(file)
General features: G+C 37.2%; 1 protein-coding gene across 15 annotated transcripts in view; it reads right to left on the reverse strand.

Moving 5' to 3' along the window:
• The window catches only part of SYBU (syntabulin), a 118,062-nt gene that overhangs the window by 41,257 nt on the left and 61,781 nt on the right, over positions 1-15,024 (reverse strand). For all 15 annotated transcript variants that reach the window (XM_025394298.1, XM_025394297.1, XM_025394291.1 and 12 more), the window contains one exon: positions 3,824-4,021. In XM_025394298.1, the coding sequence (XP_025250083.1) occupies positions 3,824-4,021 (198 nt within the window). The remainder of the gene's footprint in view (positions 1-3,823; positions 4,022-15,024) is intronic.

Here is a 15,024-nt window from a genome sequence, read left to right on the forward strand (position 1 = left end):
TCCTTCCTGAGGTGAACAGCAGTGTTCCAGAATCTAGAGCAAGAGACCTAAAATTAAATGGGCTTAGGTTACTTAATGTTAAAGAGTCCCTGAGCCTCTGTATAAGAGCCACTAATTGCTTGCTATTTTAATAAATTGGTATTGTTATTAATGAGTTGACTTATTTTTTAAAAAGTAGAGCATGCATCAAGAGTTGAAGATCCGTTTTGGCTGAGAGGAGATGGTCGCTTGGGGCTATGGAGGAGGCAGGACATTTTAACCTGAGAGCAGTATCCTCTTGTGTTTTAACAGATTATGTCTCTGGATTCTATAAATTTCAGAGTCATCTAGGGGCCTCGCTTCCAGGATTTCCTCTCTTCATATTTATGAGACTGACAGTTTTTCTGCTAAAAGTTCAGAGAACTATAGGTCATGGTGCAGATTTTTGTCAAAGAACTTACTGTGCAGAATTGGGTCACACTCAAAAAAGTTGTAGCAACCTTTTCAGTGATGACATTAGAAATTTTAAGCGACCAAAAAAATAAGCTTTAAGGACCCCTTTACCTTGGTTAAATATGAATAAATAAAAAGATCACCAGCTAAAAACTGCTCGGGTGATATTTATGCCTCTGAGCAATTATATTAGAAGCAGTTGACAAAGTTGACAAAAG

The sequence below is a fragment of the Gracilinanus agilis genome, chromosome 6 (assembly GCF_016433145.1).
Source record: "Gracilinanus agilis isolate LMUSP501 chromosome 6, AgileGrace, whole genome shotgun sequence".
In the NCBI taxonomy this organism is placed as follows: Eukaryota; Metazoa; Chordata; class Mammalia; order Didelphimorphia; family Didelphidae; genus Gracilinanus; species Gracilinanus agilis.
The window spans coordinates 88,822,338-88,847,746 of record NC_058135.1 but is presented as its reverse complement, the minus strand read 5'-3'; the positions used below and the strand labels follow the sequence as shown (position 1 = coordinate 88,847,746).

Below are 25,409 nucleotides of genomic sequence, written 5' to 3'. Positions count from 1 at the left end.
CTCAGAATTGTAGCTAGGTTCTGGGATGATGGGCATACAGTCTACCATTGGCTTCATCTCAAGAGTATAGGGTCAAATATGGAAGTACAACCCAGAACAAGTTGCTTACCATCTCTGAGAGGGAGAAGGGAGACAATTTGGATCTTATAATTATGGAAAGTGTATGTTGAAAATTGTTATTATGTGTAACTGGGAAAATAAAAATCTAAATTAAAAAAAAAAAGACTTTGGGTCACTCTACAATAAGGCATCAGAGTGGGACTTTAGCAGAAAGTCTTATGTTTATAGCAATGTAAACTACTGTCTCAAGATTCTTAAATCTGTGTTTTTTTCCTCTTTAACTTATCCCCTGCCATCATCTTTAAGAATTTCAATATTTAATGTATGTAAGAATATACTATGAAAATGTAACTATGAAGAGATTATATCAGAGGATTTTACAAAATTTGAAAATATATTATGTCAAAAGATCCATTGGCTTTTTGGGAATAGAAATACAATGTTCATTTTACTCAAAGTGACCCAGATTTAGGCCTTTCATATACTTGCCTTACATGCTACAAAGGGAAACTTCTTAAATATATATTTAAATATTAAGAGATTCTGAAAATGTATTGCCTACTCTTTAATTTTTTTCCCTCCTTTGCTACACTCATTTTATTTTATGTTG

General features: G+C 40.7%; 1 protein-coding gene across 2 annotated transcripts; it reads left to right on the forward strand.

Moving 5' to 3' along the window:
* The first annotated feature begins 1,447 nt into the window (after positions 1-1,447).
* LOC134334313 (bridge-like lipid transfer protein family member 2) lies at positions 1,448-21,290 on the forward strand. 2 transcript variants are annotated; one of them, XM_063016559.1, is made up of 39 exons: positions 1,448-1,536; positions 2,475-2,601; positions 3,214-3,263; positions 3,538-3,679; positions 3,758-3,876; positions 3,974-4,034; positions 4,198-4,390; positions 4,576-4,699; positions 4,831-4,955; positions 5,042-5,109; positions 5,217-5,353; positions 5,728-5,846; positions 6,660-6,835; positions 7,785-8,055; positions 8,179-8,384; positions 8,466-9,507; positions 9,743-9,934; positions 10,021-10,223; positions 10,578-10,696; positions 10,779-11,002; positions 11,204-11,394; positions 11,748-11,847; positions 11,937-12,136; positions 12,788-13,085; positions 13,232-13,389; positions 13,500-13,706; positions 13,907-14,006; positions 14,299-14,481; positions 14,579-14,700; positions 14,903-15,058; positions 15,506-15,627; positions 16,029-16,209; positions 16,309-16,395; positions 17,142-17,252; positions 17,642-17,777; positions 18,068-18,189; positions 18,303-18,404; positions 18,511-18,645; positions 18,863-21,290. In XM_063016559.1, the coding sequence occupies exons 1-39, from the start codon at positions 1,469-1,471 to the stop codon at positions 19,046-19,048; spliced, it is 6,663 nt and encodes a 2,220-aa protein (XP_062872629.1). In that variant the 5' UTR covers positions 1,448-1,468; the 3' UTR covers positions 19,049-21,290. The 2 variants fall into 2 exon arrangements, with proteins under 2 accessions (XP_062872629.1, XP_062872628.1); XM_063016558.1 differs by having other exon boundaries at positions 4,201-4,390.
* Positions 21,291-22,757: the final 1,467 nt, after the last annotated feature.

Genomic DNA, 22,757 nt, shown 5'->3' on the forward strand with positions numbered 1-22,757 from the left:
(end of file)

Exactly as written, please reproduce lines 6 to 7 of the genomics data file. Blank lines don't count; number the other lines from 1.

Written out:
The sequence below is a fragment of the Gracilinanus agilis genome, chromosome 6 (assembly GCF_016433145.1).
Source record: "Gracilinanus agilis isolate LMUSP501 chromosome 6, AgileGrace, whole genome shotgun sequence".